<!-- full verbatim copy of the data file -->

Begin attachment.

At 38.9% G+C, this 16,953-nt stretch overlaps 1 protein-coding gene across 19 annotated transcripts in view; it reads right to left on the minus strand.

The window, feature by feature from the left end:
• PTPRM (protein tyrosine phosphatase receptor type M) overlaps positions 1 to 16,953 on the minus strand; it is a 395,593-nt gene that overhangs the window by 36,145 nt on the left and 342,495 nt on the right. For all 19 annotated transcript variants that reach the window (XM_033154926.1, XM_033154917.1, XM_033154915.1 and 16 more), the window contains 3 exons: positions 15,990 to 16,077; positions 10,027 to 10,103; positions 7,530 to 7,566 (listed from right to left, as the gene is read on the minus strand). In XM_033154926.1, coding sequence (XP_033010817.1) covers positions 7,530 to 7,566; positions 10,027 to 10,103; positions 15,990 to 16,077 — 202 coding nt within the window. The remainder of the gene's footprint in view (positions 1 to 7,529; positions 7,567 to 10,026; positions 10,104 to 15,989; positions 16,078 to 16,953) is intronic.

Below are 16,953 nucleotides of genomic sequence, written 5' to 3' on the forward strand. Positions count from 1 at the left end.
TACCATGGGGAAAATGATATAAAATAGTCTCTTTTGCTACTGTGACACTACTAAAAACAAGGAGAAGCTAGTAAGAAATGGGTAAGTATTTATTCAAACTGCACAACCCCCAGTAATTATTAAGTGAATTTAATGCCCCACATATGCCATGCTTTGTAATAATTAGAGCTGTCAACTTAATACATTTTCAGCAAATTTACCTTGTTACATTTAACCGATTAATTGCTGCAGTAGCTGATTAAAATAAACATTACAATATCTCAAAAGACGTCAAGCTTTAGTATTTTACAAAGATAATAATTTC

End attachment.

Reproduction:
At 38.9% G+C, this 16,953-nt stretch overlaps 1 protein-coding gene across 19 annotated transcripts in view; it reads right to left on the minus strand.

The window, feature by feature from the left end:
• PTPRM (protein tyrosine phosphatase receptor type M) overlaps positions 1 to 16,953 on the minus strand; it is a 395,593-nt gene that overhangs the window by 36,145 nt on the left and 342,495 nt on the right. For all 19 annotated transcript variants that reach the window (XM_033154926.1, XM_033154917.1, XM_033154915.1 and 16 more), the window contains 3 exons: positions 15,990 to 16,077; positions 10,027 to 10,103; positions 7,530 to 7,566 (listed from right to left, as the gene is read on the minus strand). In XM_033154926.1, coding sequence (XP_033010817.1) covers positions 7,530 to 7,566; positions 10,027 to 10,103; positions 15,990 to 16,077 — 202 coding nt within the window. The remainder of the gene's footprint in view (positions 1 to 7,529; positions 7,567 to 10,026; positions 10,104 to 15,989; positions 16,078 to 16,953) is intronic.

Below are 16,953 nucleotides of genomic sequence, written 5' to 3' on the forward strand. Positions count from 1 at the left end.
TACCATGGGGAAAATGATATAAAATAGTCTCTTTTGCTACTGTGACACTACTAAAAACAAGGAGAAGCTAGTAAGAAATGGGTAAGTATTTATTCAAACTGCACAACCCCCAGTAATTATTAAGTGAATTTAATGCCCCACATATGCCATGCTTTGTAATAATTAGAGCTGTCAACTTAATACATTTTCAGCAAATTTACCTTGTTACATTTAACCGATTAATTGCTGCAGTAGCTGATTAAAATAAACATTACAATATCTCAAAAGACGTCAAGCTTTAGTATTTTACAAAGATAATAATTTC